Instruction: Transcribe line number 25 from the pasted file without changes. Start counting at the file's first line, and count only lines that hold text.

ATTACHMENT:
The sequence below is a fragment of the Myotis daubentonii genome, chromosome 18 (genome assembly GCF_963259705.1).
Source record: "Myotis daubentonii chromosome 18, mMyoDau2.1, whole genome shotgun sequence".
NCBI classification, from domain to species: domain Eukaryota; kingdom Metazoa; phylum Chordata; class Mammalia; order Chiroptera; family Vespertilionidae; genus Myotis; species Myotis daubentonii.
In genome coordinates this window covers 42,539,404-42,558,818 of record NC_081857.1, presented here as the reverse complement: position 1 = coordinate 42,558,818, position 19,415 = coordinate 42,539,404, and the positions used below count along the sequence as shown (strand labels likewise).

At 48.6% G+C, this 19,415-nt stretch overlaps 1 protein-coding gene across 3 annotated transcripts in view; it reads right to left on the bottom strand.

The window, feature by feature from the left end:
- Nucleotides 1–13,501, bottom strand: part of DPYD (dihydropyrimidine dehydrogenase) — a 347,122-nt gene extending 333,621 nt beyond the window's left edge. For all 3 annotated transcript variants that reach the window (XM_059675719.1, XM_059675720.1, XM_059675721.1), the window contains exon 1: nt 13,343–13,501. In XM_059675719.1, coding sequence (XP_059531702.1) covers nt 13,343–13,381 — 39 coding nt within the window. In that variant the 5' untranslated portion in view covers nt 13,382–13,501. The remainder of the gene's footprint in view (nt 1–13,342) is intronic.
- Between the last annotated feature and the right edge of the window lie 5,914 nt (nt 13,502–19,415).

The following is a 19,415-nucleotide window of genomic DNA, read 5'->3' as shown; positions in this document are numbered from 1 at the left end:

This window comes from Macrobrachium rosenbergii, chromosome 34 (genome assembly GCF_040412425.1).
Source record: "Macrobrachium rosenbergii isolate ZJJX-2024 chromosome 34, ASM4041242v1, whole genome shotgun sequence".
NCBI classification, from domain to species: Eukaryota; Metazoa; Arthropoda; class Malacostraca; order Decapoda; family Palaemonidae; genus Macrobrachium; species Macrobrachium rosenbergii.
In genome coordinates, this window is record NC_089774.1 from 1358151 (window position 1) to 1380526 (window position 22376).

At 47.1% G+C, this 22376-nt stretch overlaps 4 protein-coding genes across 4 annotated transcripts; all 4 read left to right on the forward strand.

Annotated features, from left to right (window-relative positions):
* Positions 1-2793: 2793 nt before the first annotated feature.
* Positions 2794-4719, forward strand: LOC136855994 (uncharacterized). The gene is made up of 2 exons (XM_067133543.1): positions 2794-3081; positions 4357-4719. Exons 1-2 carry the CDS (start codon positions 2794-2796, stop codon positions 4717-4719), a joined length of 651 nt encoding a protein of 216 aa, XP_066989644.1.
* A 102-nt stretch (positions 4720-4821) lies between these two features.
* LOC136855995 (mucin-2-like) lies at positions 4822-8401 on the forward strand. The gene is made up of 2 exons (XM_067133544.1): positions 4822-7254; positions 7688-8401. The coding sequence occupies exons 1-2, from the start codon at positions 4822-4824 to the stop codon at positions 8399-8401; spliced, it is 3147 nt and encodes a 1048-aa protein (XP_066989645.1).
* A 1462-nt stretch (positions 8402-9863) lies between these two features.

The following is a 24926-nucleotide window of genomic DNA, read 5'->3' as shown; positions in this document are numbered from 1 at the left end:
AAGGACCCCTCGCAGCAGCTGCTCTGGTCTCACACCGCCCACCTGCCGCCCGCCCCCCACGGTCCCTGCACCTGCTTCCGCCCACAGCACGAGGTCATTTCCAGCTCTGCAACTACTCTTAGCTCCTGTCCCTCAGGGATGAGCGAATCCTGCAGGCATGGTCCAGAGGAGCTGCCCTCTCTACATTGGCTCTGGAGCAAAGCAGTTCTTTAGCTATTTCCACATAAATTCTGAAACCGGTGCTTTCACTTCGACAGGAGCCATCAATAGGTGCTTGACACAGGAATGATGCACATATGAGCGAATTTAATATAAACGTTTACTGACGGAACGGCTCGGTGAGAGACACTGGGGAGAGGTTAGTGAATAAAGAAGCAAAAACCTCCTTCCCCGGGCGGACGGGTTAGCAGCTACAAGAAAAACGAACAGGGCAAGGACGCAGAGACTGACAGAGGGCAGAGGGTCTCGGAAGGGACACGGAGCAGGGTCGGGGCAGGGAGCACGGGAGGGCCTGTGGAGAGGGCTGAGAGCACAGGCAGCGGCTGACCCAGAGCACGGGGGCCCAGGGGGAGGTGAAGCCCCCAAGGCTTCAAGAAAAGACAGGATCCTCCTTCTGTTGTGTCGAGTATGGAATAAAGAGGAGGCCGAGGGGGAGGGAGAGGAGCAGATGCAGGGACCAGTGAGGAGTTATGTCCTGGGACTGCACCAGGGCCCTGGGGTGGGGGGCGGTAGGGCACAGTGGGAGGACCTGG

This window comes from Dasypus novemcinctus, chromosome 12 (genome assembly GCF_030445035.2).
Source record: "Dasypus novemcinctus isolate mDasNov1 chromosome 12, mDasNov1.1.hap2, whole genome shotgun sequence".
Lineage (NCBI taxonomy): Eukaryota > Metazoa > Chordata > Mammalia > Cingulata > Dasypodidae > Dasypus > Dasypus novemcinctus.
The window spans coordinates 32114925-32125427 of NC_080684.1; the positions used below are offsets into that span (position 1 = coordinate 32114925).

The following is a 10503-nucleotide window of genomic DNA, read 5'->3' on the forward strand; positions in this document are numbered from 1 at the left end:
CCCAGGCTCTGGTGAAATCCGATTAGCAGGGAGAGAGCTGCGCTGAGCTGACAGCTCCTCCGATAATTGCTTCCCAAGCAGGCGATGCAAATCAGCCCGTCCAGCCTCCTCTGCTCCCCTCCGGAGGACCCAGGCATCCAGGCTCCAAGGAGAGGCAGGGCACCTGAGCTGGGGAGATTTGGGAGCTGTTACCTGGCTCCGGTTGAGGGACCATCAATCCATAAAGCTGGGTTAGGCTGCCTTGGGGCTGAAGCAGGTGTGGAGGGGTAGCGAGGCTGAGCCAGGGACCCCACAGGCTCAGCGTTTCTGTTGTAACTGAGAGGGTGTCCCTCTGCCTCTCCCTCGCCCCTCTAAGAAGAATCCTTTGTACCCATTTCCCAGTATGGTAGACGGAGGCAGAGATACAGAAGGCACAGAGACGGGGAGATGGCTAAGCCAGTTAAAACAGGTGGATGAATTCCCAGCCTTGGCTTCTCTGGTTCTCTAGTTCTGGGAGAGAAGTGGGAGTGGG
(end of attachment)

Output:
Lineage (NCBI taxonomy): Eukaryota > Metazoa > Chordata > Mammalia > Cingulata > Dasypodidae > Dasypus > Dasypus novemcinctus.